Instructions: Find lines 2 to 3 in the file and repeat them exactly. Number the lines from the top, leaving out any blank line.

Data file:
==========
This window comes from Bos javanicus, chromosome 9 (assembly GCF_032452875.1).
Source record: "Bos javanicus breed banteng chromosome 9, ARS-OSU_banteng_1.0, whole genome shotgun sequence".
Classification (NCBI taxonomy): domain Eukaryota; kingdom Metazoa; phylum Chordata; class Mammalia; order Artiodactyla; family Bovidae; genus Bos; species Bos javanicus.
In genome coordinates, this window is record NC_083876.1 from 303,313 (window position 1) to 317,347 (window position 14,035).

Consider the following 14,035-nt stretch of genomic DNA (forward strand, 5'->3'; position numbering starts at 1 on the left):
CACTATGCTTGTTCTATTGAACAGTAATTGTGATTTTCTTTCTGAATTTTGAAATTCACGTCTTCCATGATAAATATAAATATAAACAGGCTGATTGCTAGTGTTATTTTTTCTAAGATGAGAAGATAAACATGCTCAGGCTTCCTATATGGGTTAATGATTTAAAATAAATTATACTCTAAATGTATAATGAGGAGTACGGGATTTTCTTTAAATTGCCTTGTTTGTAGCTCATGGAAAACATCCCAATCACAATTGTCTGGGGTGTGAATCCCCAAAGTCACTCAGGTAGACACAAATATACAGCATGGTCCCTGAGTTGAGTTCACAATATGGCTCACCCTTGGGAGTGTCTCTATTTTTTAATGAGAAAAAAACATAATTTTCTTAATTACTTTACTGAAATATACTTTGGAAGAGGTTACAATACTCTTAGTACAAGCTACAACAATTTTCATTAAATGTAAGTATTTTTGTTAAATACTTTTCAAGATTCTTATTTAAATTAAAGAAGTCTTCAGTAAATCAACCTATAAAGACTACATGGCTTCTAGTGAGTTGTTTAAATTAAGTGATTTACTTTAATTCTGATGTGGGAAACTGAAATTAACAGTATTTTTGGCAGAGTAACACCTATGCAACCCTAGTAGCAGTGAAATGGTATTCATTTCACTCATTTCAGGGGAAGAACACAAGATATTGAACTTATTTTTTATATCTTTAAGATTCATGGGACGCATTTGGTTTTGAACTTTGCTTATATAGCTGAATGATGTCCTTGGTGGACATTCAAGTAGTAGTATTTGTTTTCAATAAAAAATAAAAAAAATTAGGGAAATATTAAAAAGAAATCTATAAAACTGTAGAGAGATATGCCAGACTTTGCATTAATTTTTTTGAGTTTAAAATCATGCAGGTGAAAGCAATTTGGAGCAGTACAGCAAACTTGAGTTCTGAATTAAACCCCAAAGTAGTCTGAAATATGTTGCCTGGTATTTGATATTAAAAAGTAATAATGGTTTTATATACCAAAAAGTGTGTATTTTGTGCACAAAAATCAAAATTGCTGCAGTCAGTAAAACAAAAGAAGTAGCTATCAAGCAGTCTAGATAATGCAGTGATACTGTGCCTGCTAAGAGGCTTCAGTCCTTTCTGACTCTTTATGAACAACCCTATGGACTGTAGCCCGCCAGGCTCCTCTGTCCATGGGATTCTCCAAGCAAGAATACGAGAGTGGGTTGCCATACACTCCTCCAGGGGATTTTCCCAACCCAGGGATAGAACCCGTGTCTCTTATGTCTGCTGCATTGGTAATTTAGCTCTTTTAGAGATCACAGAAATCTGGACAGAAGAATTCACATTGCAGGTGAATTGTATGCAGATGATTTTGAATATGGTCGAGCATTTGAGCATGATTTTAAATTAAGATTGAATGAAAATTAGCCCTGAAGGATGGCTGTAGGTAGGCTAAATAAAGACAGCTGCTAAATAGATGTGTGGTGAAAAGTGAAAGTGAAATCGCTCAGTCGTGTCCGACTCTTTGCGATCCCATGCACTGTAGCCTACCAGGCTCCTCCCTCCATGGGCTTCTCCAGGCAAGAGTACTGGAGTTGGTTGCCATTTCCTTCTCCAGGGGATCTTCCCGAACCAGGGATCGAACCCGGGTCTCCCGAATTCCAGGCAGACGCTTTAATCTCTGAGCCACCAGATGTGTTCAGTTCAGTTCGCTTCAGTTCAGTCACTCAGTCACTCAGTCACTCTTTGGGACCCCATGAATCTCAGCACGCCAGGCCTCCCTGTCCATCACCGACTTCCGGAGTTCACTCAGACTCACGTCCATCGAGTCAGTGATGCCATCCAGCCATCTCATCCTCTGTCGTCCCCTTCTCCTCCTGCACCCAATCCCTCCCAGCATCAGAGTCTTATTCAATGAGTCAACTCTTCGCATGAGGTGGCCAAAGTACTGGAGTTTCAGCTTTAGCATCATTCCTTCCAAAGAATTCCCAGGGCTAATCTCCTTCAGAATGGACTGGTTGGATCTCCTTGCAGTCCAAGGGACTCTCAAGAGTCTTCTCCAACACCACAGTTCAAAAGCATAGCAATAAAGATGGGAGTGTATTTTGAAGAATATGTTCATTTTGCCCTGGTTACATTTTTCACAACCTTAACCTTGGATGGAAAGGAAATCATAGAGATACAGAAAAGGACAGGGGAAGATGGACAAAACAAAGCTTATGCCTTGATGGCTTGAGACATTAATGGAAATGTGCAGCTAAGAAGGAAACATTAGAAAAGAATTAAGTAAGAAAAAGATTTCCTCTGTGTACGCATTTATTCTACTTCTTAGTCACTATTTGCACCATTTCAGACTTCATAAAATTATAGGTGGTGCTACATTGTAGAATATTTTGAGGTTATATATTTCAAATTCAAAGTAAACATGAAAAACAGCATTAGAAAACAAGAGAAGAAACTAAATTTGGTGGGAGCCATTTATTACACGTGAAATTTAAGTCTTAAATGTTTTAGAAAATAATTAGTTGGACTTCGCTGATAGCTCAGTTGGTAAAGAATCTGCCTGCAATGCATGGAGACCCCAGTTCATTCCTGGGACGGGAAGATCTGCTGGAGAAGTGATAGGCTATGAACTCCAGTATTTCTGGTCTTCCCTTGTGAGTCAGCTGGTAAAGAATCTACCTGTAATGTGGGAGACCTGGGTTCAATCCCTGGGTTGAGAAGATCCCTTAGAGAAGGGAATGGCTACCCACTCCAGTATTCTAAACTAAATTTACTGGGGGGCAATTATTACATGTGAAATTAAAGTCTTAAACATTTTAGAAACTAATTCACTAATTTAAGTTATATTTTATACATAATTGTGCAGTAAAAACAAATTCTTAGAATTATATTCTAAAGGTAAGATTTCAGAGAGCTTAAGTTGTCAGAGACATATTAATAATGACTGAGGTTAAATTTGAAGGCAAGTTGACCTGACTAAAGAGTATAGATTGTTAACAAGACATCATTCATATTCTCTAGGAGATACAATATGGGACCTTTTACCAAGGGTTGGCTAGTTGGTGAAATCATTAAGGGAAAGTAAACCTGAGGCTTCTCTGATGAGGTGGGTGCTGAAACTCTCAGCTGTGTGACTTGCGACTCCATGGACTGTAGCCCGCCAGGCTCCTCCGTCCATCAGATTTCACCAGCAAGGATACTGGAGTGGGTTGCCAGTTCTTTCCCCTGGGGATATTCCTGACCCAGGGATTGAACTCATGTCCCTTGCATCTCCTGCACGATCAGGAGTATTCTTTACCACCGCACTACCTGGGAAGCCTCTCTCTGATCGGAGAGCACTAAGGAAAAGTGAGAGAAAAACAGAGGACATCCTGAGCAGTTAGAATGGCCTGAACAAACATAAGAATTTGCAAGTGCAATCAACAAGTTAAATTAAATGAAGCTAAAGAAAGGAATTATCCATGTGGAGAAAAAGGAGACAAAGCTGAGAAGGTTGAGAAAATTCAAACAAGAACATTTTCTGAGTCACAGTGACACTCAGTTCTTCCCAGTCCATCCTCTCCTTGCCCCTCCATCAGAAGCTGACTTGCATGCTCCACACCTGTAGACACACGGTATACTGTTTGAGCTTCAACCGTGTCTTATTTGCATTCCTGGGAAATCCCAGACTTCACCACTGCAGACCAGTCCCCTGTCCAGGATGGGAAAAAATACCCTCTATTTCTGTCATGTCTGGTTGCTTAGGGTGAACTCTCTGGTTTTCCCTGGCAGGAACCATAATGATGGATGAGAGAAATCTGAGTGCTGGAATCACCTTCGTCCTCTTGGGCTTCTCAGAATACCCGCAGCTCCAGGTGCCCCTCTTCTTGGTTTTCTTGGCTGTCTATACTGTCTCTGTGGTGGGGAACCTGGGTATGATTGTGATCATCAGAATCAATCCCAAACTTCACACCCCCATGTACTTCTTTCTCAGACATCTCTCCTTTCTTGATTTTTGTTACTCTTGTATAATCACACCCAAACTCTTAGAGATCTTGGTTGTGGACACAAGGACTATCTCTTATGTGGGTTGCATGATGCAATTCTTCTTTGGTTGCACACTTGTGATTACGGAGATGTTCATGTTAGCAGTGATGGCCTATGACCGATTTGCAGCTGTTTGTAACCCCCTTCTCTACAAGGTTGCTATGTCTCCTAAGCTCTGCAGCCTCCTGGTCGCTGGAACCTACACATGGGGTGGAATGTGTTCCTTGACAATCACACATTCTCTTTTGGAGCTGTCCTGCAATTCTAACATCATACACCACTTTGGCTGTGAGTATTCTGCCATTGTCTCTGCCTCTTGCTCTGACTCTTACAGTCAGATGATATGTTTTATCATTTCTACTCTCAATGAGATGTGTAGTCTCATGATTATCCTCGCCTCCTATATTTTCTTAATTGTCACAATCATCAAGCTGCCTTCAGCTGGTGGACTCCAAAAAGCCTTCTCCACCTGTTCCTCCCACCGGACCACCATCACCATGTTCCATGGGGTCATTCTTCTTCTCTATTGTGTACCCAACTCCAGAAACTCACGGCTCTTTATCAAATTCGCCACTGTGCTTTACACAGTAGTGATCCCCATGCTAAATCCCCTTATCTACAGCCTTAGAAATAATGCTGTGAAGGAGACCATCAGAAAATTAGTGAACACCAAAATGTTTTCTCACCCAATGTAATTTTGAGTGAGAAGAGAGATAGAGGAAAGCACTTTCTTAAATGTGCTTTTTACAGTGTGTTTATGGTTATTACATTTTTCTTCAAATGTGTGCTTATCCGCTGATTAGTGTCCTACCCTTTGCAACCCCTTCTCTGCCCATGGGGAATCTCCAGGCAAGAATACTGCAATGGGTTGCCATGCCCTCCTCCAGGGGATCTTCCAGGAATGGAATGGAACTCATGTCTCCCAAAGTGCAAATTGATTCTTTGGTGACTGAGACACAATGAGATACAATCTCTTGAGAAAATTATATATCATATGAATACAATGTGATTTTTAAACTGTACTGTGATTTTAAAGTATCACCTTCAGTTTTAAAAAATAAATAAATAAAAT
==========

Source record: "Bos javanicus breed banteng chromosome 9, ARS-OSU_banteng_1.0, whole genome shotgun sequence".
Classification (NCBI taxonomy): domain Eukaryota; kingdom Metazoa; phylum Chordata; class Mammalia; order Artiodactyla; family Bovidae; genus Bos; species Bos javanicus.